By Alison Willmore | Indiewire April 6, 2012 at 10:35AM
"The Wire" creator David Simon caused an uproar among followers of his work -- a little Baltimore crime drama that's regularly declared one of the greatest television shows of all time -- when he revealed in an interview with the New York Times' ArtsBeat blog yesterday the exasperation he feels with the fandom that's built up around the show. To use his word, it's "wearying," both in how the show now gets dissected by episode and by character and in the way it has a larger following now than it did when it was on the air, struggling to get renewed throughout its five season HBO run.
"I do have a certain amused contempt for the number of people who walk sideways into the thing and act like they were there all along," Simon sighed, the refrain of all those who went unappreciated in their time. (And yes, that time was only a handful of years ago, and he's since had "Generation Kill" and "Treme," but you know what I mean.) But in going into his exhaustion with "Wire"ites, Simon reveals a fascinating and near-contradictory idea about how he thinks of his own show and the ideal way to consume it.
"It was conceived of as a whole, and we did it as a whole," he declares, noting that he's felt the same frustration with his newer shows and people who make judgments and think they know where things are headed after only a few episodes. "Nobody knows what anyone’s building until it’s built." Later he adds that "It doesn’t matter whether they love it or they hate it. It doesn’t mean anything until there’s a beginning, middle and an end."
But he also have beef with the latecomers who weren't watching and supporting the series on air, manipulating the same phrase to say "no one was there in the beginning, or the middle, or even at the end. Our numbers continued to decline from Season 2 on." Which suggests that the ideal viewer, in Simon's mind, both tuned in regularly and faithfully from the beginning and yet withheld judgment and interpretation until show ended -- a feat that's not only impossible, it would kill off media coverage and word of mouth, things that shows rely on more than marketing to drive viewership.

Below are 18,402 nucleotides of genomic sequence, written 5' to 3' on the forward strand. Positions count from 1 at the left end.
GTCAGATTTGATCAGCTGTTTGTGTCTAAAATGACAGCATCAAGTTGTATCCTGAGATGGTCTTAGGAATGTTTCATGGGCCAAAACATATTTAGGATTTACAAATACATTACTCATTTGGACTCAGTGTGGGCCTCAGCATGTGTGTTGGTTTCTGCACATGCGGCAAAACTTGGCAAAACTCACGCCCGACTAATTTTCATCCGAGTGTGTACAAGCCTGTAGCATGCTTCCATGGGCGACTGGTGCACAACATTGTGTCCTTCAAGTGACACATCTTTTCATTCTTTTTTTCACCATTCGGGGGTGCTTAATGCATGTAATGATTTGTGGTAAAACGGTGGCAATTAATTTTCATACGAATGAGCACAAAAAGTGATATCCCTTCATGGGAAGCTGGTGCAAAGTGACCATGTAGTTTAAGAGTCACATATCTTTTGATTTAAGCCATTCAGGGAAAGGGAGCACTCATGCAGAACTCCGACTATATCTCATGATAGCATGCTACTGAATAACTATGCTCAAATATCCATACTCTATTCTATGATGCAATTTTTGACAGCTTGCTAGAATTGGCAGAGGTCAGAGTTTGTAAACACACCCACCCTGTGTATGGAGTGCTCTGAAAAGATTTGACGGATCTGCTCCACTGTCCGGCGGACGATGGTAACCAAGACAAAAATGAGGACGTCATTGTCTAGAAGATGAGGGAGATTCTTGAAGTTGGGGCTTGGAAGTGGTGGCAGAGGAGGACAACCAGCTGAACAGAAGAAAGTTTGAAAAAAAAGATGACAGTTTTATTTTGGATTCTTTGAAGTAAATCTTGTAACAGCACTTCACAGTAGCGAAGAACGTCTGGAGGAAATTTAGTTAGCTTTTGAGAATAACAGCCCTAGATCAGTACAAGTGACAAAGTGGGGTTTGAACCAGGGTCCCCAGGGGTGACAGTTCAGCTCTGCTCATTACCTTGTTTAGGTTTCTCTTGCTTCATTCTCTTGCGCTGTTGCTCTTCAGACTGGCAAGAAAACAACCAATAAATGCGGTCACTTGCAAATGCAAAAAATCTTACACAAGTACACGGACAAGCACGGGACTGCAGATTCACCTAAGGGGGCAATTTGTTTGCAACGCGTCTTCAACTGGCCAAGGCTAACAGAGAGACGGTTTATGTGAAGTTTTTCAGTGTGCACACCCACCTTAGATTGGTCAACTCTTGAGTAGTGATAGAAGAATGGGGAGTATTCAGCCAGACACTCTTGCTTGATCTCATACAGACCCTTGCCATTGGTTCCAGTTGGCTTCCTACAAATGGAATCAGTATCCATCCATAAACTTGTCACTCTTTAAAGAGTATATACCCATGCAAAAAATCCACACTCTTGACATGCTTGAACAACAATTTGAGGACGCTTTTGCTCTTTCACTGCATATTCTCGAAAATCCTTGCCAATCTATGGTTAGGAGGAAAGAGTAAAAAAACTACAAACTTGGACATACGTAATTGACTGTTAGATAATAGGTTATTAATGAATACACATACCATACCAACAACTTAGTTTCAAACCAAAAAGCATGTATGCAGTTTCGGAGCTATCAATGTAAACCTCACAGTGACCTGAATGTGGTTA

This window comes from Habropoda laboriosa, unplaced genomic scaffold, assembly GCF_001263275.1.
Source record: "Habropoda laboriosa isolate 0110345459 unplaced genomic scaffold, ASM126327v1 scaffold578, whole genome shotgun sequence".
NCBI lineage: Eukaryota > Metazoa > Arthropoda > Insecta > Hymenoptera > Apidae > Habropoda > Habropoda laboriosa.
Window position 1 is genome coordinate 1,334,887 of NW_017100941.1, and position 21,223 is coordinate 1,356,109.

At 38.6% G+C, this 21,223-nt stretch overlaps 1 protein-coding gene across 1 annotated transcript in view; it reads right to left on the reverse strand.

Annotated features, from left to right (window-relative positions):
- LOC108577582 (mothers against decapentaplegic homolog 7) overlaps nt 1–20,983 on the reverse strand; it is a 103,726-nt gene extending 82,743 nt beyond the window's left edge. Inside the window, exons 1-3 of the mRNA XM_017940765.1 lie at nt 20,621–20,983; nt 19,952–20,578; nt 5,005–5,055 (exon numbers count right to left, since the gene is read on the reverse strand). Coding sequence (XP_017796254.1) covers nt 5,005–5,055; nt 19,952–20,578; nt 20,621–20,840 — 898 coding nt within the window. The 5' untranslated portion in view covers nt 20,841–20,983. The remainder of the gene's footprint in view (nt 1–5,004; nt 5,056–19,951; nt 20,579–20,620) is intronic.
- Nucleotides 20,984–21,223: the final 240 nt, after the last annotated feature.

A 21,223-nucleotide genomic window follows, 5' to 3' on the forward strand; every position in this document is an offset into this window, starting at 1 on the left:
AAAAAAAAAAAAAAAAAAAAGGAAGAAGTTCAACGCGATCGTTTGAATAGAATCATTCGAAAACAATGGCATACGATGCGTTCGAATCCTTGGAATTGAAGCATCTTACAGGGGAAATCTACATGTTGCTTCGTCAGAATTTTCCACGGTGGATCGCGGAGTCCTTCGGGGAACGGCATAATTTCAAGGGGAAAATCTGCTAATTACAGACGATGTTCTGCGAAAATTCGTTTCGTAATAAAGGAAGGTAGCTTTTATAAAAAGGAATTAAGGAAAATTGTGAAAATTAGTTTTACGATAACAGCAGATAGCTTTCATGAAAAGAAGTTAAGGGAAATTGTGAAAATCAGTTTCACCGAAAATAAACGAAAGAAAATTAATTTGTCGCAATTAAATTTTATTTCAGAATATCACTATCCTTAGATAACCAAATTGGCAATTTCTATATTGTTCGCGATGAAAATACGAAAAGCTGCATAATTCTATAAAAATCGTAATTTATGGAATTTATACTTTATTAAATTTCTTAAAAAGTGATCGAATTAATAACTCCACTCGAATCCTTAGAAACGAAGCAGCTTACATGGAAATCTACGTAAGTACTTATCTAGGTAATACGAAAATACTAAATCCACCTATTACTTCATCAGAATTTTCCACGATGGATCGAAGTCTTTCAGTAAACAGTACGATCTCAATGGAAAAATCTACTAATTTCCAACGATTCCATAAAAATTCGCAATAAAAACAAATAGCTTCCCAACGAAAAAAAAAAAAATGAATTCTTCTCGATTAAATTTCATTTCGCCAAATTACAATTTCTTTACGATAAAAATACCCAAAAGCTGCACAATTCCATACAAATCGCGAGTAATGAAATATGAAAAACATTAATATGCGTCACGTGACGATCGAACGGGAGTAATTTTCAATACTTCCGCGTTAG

Simon is one of the great artists dealing in serialized storytelling today, and I supposed he's earned the right to be as grumpy as he wants toward his admirers, just as they're free to make giant charts recasting characters from "The Wire" as ones in "Lord of the Rings" -- the work's out in the world, which means you can't control how people consume it.
But Simon's also pinpointed a fundamental issue with how we look at television that's worth being taken seriously: Television coverage skews hugely toward the recap, toward looking at shows episode by episode instead of by season or, in Simon's views, per run.
It makes sense -- after all, that's how TV is made, and that's how we watch it. But it definitely shortchanges series built around a larger vision (a luxury most don't have). You wouldn't watch a half-hour of a film, review it, watch another 30 minutes, and write another review, and so on. If Simon sees "The Wire" as a 60-hour whole, it's easier to understand his annoyance with anyone who watches five episodes and thinks they get what he's trying to say.
Maybe someday he'll be able to find someone to pony up $90 million to shoot an entire series at once, will disappear for a few years and emerge with a complete vision to present the world, once the world is able to take a few days off of work to binge-watch it. Until then, Simon's going to have to deal with the unique mixture of commerce and art that is television, and with the fact that people love his work, even if it's not in the way he wants.